Comparative Biochemistry and Physiology Comp Biochem Physiol
Domestic Animal Endocrinology Domest Anim Endocrinol
Endocrinology Endocrinology
Federation Proceedings Fed Proc
Feedstuffs Feedstuffs
Fertility and Sterility Fertil Steril
Food Research Food Res
Food Technology Food Technol
Gastroenterology Gastroenterology
Genetics Genetics
Grass and Forage Science Grass Forage Sci
Growth Growth
Gut Gut
Hormones and Behavior Horm Behav
Immunology Immunology
Infection and Immunity Infect Immun
Iranian Journal of Agricultural Research Iran J Agric Res
Journal of Agricultural and Food Chem. J Agric Food Chem
Journal of Agricultural Science J Agric Sci
Journal of Animal Breeding and Genetics J Anim Breed Genet
Journal of Animal Physiology and Animal Nutrition J Anim Physiol Anim Nutr
Journal of Animal Science J Anim Sci
Journal of Animal Science and Technology J Anim Sci Technol
Journal of Applied Toxicology: JAT J Appl Toxicol
Journal of Clinical Endocrinology and Metabolism J Clin Endocrinol Metab
Journal of Clinical Investigation J Clin Invest
Journal of Dairy Science J Dairy Sci
Journal of Food Composition and Analysis J Food Compost Anal
Journal of General Physiology J Gen Physiol
Journal of Heredity J Hered
Journal of Nutrition J Nutr
Journal of Nutritional Biochemistry J Nutr Biochem
Journal of Physiology J Physiol
Journal of Physiology, Paris J Physiol Paris
Journal of Range Management J Range Manage
Journal of Reproduction and Fertility J Reprod Fertil
Journal of the American oil Chemists' Society J Am Oil Chem Soc
Journal of the Association of Official Analytical Chemists (Journal of AOAC International) J Assoc Off Anal Chem
Journal of the Science of Food and Agriculture J Sci Food Agric
Journées de la Recherche Porcine J Rech Porcine
Korean Journal of Animal Nutrition & Feedstuffs Korean J Anim Nutr Feedstuffs
Korean Journal of Animal Reproduction Korean J Anim Reprod
Korean Journal of Animal Science Korean J Anim Sci
Korean Journal of Dairy Science Korean J Dairy Sci
Korean Journal of Nutrition Korean J Nutr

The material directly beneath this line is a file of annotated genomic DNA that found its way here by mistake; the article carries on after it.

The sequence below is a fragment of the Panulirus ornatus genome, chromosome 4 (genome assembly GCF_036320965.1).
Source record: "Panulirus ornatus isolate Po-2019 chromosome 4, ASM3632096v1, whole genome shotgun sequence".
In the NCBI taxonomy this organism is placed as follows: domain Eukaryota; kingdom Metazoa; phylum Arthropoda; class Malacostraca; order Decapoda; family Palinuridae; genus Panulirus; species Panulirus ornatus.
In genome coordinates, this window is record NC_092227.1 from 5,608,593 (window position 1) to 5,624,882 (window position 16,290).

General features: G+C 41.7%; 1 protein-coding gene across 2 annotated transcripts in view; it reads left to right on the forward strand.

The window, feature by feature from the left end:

Korean Journal of Poultry Science Korean J Poult Sci
Laboratory Animals Lab Anim
Lipids Lipids
Livestock Production Science Livest Prod Sci
Meat Science Meat Sci
Metabolism Metabolism
Methods in Enzymology Methods Enzymol
Molecular and Cellular Endocrinology Mol Cell Endocrinol
Nature (London) Nature (Lond)
Nature (Paris, France) Nature (Paris, France)
Netherlands Journal of Agricultural Science Neth J Agric Sci
Neuroendocrinology Neuroendocrinology
New England Journal of Medicine N Engl J Med
New Zealand Journal of Agricultural Research N Z J Agric Res
Nihon Kakin Gakkaishi (Japanese Poultry Science) Nippon Kakin Gakkaishi
Nutrition Abstracts and Reviews Nutr Abstr Rev
Nutrition and Metabolism Nutr Metab
Nutrition Reports International Nutr Rep Int
Nutrition Research Nutr Res
Nutrition Reviews Nutr Rev
Obstetrics and Gynecology Obstet Gynecol
Pharmacological Reviews Pharmacol Rev
Pharmacology Pharmacology
Physiological Reviews Physiol Rev
Pig News and Information Pig News Inf
Poultry Science Poult Sci
Proceedings of the New Zealand Grassland Association Proc N Z Grassl Assoc
Proceedings of the Nutrition Society Proc Nutr Soc
Proceedings of the Royal Society of London. Series B, Biological Sciences Proc R Soc Lond B Biol Sci
Proceedings of the Society for Experimental Biology and Medicine Proc Soc Exp Biol Med
Professional Animal Scientist Prof Anim Sci
Quarterly Journal of Experimental Physiology Q J Exp Physiol
Recent Progress in Hormone Research Recent Prog Horm Res
Reproduction, Fertility, and Development Reprod Fertil Dev
Residue Reviews Residue Rev
Science Science
Scientia Agricola Sci Agric
South African Journal of Animal Science S Afr J Anim Sci
Steroids Steroids
Theoretical and Applied Genetics Theor Appl Genet
Theriogenology Theriogenology
Transactions of the American Society of Agricultural Engineers Trans Am Soc Agric Eng
Veterinary Record Vet Rec
Veterinary Research Vet Res
Vitamins and Hormones Vitam Horm
World Animal Review World Anim Rev
World's Poultry Science Journal Worlds Poult Sci J
Zeitschrift für Tierzüchtung und Züchtungsbiologie Z Tierzuecht Zuechtungsbiol